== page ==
Not surprisingly, questions about the backfields in Dallas, Miami, Philadelphia and Seattle have been coming into our inboxes, our social media channels, our phones, even someone knocked on my door on Halloween and asked me what I thought would happen.
So let's put this all in one place -- here's the low-down on each big backfield situation heading into Week 9.
Jerry Jones & Co. have consistently been honest about their run game personnel. They installed Alfred Morris as the primary backup after the preseason while making Darren McFadden inactive all season.
Heading into this week, Morris was the first name off the lips of Jones and coach Jason Garrett and got practice time with the first-team offense.
If that doesn't sell you on Morris being the lead guy in place of Elliott, this will: Morris' best runs this year came on plays that involve power blocking by the offensive line. This is typically stuff where one of the big guys jumps off the snap and gets into position to block downfield for his back.
It's the strength of this offensive line and it fits Morris just as well as it fits McFadden. That's a big change because Morris was previously known for his success running in a zone-blocking scheme. He still can do that too, and that versatility, combined with an improved receiving skill-set, makes him a no-brainer over McFadden. To boot, unheralded running back Rod Smith has worked ahead of McFadden with the second-team offense, so McFadden might not see much playing time soon.
Morris should tee off against a Chiefs defense allowing over 5.0 yards per carry in their last four games with a rush score to a running back in each of their last three. Start him as a No. 2 Fantasy running back.
Ajayi's departure will open the door for Kenyan Drake and Damien Williams to head Miami's ground game. Coach Adam Gase has said he plans to "maximize what they do well" -- Drake is a speedy receiver while Williams plays with more strength and leverage, and both can catch the ball. One might assume Drake will be on the field on first- and second-downs while Williams takes on passing downs and the goal-line role.
The real key for Miami is its offensive line. None of the five starters have a positive grade from Pro Football Focus on the season and the group is partially to blame for Ajayi's poor start. If they can coordinate themselves better, the running backs will benefit. If not, then at least Drake and Williams can make plays on the edges as pass catchers and negate the line's ineffectiveness altogether.
Week 9 brings a good litmus test for the Dolphins because the Raiders have been slow to stop any running back lately. Over the last four weeks, backs have averaged 4.3 yards per carry with three rushing scores against the Silver & Black. Drake and Williams are good bye-week fill-ins in all formats.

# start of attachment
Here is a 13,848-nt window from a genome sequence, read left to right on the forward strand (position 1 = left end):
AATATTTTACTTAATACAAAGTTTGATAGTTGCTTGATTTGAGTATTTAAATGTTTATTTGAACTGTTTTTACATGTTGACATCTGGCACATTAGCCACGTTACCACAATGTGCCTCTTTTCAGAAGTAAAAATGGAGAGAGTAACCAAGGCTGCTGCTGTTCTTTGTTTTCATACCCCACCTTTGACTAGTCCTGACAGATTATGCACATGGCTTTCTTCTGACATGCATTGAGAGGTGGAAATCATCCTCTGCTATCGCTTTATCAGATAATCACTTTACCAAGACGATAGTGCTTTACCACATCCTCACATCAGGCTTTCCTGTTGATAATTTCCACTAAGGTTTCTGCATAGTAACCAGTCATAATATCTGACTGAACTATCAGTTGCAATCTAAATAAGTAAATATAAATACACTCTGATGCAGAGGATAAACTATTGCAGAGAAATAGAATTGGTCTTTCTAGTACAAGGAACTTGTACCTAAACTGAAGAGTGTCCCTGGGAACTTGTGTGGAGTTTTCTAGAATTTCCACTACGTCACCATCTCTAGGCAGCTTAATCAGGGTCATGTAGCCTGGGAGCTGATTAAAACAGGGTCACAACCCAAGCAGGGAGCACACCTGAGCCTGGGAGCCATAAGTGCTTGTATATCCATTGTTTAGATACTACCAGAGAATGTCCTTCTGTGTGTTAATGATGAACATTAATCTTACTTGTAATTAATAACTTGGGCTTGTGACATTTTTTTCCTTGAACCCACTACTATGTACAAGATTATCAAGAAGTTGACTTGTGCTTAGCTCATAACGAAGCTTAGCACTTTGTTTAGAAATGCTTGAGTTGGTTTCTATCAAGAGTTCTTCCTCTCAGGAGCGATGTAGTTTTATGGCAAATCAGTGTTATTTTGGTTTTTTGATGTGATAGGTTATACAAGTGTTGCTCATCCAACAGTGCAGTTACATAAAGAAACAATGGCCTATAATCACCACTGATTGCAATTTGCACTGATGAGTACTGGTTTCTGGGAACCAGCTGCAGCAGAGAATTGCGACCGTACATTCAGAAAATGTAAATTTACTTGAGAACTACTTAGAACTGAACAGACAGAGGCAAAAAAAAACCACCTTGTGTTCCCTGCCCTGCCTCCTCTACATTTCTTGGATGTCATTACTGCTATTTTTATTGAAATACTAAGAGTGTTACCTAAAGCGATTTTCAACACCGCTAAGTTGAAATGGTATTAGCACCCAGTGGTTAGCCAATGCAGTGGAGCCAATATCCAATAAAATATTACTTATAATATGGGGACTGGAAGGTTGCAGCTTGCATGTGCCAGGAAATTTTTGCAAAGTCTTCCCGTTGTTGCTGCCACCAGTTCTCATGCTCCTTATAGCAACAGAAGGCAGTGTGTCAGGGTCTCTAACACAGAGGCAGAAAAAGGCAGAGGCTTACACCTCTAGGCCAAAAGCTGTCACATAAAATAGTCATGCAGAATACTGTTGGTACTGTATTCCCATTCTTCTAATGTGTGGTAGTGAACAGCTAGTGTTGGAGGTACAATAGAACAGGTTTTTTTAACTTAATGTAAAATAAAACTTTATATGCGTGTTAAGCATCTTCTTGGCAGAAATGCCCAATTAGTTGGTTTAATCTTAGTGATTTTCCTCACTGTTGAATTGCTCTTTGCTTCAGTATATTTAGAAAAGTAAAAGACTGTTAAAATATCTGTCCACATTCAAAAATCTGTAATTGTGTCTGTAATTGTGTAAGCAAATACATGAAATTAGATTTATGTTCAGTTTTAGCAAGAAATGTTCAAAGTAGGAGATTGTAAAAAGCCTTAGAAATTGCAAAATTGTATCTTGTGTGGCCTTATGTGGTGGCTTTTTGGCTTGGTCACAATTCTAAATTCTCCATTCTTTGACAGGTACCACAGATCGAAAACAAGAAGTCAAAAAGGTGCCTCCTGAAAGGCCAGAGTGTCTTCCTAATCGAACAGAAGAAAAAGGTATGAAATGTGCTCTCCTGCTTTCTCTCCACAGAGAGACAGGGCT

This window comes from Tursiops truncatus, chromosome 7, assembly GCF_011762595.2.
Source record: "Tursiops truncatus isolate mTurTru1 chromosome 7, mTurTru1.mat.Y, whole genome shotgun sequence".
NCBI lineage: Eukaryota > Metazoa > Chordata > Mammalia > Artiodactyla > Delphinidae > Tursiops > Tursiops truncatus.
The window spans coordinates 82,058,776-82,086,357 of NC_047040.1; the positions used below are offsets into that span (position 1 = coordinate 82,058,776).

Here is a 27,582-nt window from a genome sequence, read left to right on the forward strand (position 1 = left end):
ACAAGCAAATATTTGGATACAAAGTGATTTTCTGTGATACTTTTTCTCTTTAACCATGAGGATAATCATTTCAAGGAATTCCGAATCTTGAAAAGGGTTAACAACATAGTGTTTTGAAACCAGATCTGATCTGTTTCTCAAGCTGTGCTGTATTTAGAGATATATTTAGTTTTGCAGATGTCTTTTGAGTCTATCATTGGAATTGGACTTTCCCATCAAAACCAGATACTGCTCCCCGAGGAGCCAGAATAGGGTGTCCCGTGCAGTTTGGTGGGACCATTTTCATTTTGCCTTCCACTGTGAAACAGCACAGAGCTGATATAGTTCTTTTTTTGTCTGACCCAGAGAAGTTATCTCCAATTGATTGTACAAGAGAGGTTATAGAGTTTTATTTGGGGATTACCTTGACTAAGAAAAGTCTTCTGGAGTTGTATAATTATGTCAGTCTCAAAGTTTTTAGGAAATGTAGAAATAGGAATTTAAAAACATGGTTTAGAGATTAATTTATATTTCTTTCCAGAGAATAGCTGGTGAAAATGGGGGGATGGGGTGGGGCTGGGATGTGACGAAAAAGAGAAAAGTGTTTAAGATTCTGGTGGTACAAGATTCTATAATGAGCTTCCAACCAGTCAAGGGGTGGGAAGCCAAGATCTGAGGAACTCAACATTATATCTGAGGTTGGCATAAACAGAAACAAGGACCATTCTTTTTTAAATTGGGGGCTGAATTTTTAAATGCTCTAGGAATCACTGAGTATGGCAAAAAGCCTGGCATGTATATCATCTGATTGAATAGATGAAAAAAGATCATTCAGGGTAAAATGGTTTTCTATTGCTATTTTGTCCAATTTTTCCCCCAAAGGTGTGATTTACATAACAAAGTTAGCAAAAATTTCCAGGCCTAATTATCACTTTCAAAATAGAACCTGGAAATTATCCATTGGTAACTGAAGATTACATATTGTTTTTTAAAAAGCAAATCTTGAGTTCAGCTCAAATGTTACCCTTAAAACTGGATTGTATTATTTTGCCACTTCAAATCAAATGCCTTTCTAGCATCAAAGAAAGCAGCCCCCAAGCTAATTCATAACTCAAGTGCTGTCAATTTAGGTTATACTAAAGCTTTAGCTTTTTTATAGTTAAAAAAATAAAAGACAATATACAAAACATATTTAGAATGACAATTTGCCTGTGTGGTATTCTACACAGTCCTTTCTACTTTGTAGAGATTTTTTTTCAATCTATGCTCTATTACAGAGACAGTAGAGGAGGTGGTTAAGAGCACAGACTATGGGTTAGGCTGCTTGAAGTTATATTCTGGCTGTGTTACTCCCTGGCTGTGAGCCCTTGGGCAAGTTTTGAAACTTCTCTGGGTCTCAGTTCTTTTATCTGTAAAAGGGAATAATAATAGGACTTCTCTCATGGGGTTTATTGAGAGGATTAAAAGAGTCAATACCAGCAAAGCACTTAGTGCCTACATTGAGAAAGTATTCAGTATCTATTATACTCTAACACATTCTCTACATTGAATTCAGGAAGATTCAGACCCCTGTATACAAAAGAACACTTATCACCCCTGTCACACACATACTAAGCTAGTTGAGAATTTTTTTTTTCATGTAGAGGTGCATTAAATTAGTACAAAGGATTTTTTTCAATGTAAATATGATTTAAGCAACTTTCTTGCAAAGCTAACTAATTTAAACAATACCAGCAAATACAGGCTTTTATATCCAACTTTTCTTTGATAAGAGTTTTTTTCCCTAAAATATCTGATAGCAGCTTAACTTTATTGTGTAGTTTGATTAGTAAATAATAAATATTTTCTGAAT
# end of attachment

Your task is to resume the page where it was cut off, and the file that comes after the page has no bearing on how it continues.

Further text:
Philadelphia's coaching staff wouldn't come out and say that Ajayi would become the team's lead back, but LeGarrette Blount sounded like a man resigned to his fate when he spoke with the media this week, aptly admitting that "I can only control what I can control."
Blount is a physical runner without a lot of burst. Ajayi can explode better in a zone-blocking system like the one the Eagles run. He's also a more talented pass catcher. The writing's on the wall, and the Eagles didn't give up a fourth-round pick to give Ajayi a handful of carries every week.
But we can't expect Ajayi to slide right into a big workload in Week 9, and even if he did he'd see a tough Broncos run defense. Figure this is Blount's last chance at getting over a dozen carries in a game -- right into the teeth of one of the league's toughest run defenses. The Eagles run game is unappealing in Week 9.
After the Denver game, the Eagles have a bye, so in Week 11 we should see much more of Ajayi for Philadelphia. Playing behind a better offensive line and in a very good offense, we should expect Ajayi to be more efficient.
Seattle's acquisition of Duane Brown to play left tackle will help, but there are still major concerns over whether this squad can run the ball effectively. Part of the problem is who the Seahawks have at running back -- Thomas Rawls hasn't looked good in years, nor has Eddie Lacy. No one else on the roster is considered strong enough to handle early downs.
Pete Carroll decided to give Lacy a chance, saying we are "going to see a lot of Eddie this week." Somehow, he's getting the shot despite averaging 2.6 yards per carry on the season with no more than 52 yards in a game. Carroll believes giving Lacy a chance to get into a rhythm will help him.
Perhaps most damning of all is that the Seahawks' leading rusher is still Chris Carson. The rookie hasn't played since Week 4 and still has more rush yards (and carries) than any other running back on the team. That's just as much on the coaching staff as it is their players. Until this changes, no Seattle running back is worth trusting, not even Lacy against the Redskins this week.